<link rel="stylesheet" href="all.css?@buildtimestamp@"/>
<script src="all.js?@buildtimestamp@"></script>

Then lastly apply a filter in Ant when you are copying the files around:

<copy todir="${tmp.dir}">
  <fileset dir="${www.dir}">
    <include name="**/*.php" />
    <filter token="mode" value="prod" />
    <filter token="release" value="${rel}" />
    <filter token="buildtimestamp" value="${buildtimestamp}" />
    <filter token="builddate" value="${builddate}" />

PHP config file

To keep things nice and clean, I created a config.php file looking like this:

<?php if ( ! defined('CONFPATH')) exit('No direct script access allowed');

// set this to '@' + 'mode' + '@' during development so that style sheets and javascript files are individually included (see index.php)
// ant build scripts will replace this at build time
$config['mode'] = '@mode@'


Then in my other PHP files I pulled in the config file using:

   require_once CONFPATH;

As you can see from the comments and the Ant snippets above, I overwrite the mode value with _‘prod’_ during my Ant build process to ensure that my compressed .js and .css files are used.

Miscellaneous files

Finally make sure you add a favicon and a robots.txt to avoid annoying 404 webserver logs. For fun why not add a humans.txt too.


Well that pretty much covers it. Hopefully there are one or two new  ideas here that you can use in your apps. Feel free to post any questions in the comments section below.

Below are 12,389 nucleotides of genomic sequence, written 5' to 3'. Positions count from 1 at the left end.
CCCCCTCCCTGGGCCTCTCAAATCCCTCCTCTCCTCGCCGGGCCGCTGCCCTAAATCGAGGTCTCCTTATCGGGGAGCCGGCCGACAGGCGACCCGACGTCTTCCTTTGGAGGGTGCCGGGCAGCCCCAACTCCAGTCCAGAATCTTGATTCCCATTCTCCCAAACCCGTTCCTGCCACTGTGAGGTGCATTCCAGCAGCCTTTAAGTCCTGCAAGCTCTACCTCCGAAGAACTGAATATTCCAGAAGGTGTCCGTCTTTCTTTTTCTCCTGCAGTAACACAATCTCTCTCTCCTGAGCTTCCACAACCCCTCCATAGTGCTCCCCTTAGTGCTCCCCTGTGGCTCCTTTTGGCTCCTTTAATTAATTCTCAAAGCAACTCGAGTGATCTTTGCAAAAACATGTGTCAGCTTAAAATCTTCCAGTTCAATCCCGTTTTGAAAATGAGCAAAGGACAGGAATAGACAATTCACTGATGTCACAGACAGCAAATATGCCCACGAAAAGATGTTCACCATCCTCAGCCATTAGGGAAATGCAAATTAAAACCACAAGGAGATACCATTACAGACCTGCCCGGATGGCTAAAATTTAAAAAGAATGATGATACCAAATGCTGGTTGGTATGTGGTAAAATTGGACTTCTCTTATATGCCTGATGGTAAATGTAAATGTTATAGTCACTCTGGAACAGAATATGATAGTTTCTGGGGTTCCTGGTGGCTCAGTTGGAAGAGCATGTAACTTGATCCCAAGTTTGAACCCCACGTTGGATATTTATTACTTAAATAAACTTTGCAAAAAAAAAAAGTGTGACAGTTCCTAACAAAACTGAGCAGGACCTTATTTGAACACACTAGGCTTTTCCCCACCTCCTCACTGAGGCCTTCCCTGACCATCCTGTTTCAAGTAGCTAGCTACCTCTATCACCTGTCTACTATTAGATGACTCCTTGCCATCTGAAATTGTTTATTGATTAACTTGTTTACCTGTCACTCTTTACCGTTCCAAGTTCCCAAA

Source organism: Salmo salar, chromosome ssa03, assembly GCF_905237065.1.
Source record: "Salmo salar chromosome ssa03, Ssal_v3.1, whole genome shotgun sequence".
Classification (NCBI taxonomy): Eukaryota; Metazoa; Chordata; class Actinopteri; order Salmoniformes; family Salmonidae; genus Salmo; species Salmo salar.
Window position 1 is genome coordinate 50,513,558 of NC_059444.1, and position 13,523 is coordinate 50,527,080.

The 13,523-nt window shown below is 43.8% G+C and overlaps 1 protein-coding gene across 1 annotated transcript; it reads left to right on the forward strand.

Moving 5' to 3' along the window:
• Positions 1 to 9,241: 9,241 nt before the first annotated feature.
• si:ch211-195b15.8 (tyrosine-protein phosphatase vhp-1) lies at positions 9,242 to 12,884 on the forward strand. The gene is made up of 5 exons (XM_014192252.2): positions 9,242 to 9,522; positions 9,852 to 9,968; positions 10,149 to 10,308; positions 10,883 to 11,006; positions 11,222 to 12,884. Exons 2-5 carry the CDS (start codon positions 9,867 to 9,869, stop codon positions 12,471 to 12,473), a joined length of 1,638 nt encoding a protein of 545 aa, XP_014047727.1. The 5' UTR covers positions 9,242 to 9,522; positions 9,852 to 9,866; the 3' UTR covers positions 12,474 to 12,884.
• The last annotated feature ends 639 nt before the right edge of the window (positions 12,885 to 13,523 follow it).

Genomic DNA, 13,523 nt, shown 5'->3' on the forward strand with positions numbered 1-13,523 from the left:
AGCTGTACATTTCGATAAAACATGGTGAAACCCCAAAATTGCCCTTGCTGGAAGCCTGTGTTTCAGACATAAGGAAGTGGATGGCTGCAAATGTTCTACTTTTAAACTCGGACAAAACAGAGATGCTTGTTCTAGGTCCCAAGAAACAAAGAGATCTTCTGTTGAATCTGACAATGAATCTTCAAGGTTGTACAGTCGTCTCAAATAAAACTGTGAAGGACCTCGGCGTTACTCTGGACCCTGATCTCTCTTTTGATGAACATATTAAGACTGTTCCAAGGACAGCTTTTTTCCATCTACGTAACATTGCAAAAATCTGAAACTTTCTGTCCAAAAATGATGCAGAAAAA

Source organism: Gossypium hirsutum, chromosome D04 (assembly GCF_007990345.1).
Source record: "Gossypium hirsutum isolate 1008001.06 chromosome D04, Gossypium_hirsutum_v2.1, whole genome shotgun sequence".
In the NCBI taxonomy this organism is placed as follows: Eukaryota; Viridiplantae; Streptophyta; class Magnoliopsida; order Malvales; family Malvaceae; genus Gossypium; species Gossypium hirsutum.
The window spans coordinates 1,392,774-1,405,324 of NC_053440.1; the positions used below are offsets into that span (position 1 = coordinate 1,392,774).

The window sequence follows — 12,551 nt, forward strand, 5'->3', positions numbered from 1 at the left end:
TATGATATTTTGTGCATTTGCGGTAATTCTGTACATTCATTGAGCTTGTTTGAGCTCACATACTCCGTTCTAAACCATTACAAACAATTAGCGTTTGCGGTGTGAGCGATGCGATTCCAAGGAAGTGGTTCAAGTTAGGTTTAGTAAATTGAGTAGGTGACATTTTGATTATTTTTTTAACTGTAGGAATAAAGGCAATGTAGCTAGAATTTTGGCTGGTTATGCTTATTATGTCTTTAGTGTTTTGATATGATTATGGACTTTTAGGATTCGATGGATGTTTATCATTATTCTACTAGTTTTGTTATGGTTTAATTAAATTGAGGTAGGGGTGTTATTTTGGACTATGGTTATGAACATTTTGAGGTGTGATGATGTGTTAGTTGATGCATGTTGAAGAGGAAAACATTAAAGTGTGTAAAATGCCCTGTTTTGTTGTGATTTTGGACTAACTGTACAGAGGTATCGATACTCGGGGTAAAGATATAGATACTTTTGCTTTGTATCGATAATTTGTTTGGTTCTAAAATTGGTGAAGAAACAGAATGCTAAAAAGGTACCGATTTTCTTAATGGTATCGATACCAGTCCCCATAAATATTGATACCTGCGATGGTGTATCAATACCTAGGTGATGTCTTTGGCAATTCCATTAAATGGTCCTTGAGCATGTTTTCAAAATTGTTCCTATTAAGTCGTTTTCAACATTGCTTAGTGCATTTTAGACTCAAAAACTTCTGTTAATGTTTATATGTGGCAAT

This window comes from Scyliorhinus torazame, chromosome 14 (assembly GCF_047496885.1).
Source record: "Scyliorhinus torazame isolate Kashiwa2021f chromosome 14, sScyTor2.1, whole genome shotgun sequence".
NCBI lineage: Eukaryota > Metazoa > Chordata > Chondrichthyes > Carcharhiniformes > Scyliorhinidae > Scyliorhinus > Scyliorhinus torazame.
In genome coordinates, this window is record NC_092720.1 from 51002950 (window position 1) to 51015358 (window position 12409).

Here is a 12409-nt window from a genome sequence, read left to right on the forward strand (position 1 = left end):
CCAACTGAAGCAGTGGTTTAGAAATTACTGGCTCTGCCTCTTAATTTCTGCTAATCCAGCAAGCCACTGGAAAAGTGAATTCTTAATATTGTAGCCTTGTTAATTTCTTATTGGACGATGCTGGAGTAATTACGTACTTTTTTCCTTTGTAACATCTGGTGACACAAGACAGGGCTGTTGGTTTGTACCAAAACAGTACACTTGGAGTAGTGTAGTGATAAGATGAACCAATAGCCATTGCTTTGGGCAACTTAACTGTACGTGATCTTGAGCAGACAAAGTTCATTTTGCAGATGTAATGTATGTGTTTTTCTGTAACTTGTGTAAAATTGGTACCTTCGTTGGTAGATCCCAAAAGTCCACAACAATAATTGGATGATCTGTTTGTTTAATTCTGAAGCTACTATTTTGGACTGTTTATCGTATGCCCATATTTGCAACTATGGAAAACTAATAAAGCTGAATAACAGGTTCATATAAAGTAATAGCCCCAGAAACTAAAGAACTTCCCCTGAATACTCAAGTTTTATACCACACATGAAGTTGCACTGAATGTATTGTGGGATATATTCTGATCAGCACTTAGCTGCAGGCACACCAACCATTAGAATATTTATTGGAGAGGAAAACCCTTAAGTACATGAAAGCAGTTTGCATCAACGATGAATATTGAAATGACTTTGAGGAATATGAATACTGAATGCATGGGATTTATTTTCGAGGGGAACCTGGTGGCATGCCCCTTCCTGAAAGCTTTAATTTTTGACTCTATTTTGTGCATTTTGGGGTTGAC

The viral spread of my privacy check app for Facebook

Last week, interested by the noise on the interwebs about Facebook and privacy, I put together a small app using Facebook’s API that shows exactly what information you are giving away to Facebook enabled sites.

Thinking that others might be interested, I tweeted a link  and shared the app with my friends in Facebook. Now I don’t have a large social network about 220 followers on Twitter and 125 friends on Facebook, but the “like” counter for the app quickly started to grow first 10, then 20 and after a day close to 100!

A couple of days later, somewhat ashamed by how ugly the app looked, I did some work to pretty it up and I added a “privacy score”. I then retweeted the link, did a Facebook status update and went to bed.

The next morning (17 May), I was very surprised to see that I now had 200 “likes” and over 1500 page views. Over the next few days things started to  grow rapidly. I watched anxiously, concerned that my tiny little web server was going to explode…

I also started to wonder how people were actually out finding the the app. Here is what I can surmise from looking at my site logs and analytics.

Page hits and visitors

First off here are the graphs showing the page hits (dark blue) and unique visits (light blue)  per day:

As you can see the app was at peak usage on the 18th May. To date the app has had 1936 “likes” and 28845 page views.

Where did all the traffic come from?

The bulk of the traffic (64.55%) came from referring sites, 34.05% came from direct traffic and a measly 1.4% of the traffic was from search engines.

Of course a large percentage of the referring traffic was from Facebook, as my app allowed people to post their “privacy score” for all their friends to see. The post included a handy link back to my app so that others could then easily check their score.

A total of 11.8% of the total visitors to the app came from Facebook. The other referring traffic was from the large number of blogs and websites that posted articles about the Facbook Privacy issue with links back to my app. In fact there were over 100 sites that did link back to the app which is pretty staggering. See the end of this post for a list of some of them.

The direct traffic figure of 34.05% is interesting as it is highly unlikely that anyone was typing the URL to the app ( directly into their browser. I can only guess that that these visits must have come from people clicking links in various (non-browser based) twitter, RSS feed and (perhaps) mail clients.